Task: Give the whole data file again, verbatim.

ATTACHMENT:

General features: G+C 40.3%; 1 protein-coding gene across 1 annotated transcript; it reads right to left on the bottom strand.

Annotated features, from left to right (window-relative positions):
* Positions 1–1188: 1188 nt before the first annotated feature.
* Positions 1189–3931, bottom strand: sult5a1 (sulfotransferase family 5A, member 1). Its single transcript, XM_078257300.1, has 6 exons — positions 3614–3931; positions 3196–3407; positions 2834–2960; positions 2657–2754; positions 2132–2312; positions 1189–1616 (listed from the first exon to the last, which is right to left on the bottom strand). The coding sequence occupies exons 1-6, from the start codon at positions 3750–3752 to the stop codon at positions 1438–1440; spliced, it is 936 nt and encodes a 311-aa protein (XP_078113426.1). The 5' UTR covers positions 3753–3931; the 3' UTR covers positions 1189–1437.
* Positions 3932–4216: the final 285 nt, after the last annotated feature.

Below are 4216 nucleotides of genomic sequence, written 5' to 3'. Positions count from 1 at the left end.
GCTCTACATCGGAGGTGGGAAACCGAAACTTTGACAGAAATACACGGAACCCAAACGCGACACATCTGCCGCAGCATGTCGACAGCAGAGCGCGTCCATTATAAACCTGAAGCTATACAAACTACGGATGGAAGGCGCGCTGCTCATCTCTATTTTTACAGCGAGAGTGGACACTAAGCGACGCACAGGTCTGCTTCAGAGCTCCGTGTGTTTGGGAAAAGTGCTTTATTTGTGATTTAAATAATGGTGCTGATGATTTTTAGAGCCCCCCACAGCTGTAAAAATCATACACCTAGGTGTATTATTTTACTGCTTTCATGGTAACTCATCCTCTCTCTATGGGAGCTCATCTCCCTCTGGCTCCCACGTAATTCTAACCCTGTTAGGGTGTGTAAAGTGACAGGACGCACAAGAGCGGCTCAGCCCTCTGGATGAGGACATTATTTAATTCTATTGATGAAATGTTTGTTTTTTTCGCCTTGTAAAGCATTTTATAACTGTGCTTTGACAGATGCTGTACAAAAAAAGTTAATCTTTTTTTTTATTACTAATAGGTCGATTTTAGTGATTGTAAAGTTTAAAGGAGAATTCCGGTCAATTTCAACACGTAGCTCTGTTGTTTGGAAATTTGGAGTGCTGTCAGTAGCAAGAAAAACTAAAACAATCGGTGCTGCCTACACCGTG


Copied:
General features: G+C 40.3%; 1 protein-coding gene across 1 annotated transcript; it reads right to left on the bottom strand.

Annotated features, from left to right (window-relative positions):
* Positions 1–1188: 1188 nt before the first annotated feature.
* Positions 1189–3931, bottom strand: sult5a1 (sulfotransferase family 5A, member 1). Its single transcript, XM_078257300.1, has 6 exons — positions 3614–3931; positions 3196–3407; positions 2834–2960; positions 2657–2754; positions 2132–2312; positions 1189–1616 (listed from the first exon to the last, which is right to left on the bottom strand). The coding sequence occupies exons 1-6, from the start codon at positions 3750–3752 to the stop codon at positions 1438–1440; spliced, it is 936 nt and encodes a 311-aa protein (XP_078113426.1). The 5' UTR covers positions 3753–3931; the 3' UTR covers positions 1189–1437.
* Positions 3932–4216: the final 285 nt, after the last annotated feature.

Below are 4216 nucleotides of genomic sequence, written 5' to 3'. Positions count from 1 at the left end.
GCTCTACATCGGAGGTGGGAAACCGAAACTTTGACAGAAATACACGGAACCCAAACGCGACACATCTGCCGCAGCATGTCGACAGCAGAGCGCGTCCATTATAAACCTGAAGCTATACAAACTACGGATGGAAGGCGCGCTGCTCATCTCTATTTTTACAGCGAGAGTGGACACTAAGCGACGCACAGGTCTGCTTCAGAGCTCCGTGTGTTTGGGAAAAGTGCTTTATTTGTGATTTAAATAATGGTGCTGATGATTTTTAGAGCCCCCCACAGCTGTAAAAATCATACACCTAGGTGTATTATTTTACTGCTTTCATGGTAACTCATCCTCTCTCTATGGGAGCTCATCTCCCTCTGGCTCCCACGTAATTCTAACCCTGTTAGGGTGTGTAAAGTGACAGGACGCACAAGAGCGGCTCAGCCCTCTGGATGAGGACATTATTTAATTCTATTGATGAAATGTTTGTTTTTTTCGCCTTGTAAAGCATTTTATAACTGTGCTTTGACAGATGCTGTACAAAAAAAGTTAATCTTTTTTTTTATTACTAATAGGTCGATTTTAGTGATTGTAAAGTTTAAAGGAGAATTCCGGTCAATTTCAACACGTAGCTCTGTTGTTTGGAAATTTGGAGTGCTGTCAGTAGCAAGAAAAACTAAAACAATCGGTGCTGCCTACACCGTG